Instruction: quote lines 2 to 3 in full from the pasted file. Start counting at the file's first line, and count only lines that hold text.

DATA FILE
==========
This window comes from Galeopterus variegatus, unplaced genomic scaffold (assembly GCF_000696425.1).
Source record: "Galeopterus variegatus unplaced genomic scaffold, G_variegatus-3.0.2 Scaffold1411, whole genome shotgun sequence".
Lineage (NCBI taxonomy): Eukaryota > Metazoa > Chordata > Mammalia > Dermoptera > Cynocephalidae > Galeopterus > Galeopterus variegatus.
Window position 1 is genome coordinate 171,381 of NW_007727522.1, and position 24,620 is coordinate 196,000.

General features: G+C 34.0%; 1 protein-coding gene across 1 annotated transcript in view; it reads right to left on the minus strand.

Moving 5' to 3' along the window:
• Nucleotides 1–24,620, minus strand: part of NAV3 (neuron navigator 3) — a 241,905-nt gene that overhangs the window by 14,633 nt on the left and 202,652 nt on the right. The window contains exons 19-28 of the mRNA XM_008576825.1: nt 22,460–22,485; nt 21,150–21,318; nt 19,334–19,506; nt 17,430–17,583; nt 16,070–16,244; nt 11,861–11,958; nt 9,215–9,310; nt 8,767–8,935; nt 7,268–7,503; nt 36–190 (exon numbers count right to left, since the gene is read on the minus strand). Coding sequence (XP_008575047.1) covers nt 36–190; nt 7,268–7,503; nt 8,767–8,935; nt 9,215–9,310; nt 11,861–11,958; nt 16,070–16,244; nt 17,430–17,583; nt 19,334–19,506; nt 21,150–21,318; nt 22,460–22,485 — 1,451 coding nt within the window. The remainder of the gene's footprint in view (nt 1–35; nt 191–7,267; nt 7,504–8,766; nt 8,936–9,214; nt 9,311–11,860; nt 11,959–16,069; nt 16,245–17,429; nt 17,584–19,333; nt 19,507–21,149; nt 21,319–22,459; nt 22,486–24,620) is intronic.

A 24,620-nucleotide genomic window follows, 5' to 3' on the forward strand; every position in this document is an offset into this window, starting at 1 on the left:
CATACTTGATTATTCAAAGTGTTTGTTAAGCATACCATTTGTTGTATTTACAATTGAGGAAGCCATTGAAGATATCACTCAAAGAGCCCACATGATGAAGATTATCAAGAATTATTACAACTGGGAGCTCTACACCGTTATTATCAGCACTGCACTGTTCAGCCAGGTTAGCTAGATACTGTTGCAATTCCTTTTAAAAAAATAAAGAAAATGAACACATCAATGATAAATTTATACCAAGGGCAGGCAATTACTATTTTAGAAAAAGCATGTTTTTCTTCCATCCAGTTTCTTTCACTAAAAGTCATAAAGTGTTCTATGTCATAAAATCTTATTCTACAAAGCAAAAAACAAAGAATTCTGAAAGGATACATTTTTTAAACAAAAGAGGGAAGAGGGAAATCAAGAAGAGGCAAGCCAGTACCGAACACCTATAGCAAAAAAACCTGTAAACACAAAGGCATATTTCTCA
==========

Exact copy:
Source record: "Galeopterus variegatus unplaced genomic scaffold, G_variegatus-3.0.2 Scaffold1411, whole genome shotgun sequence".
Lineage (NCBI taxonomy): Eukaryota > Metazoa > Chordata > Mammalia > Dermoptera > Cynocephalidae > Galeopterus > Galeopterus variegatus.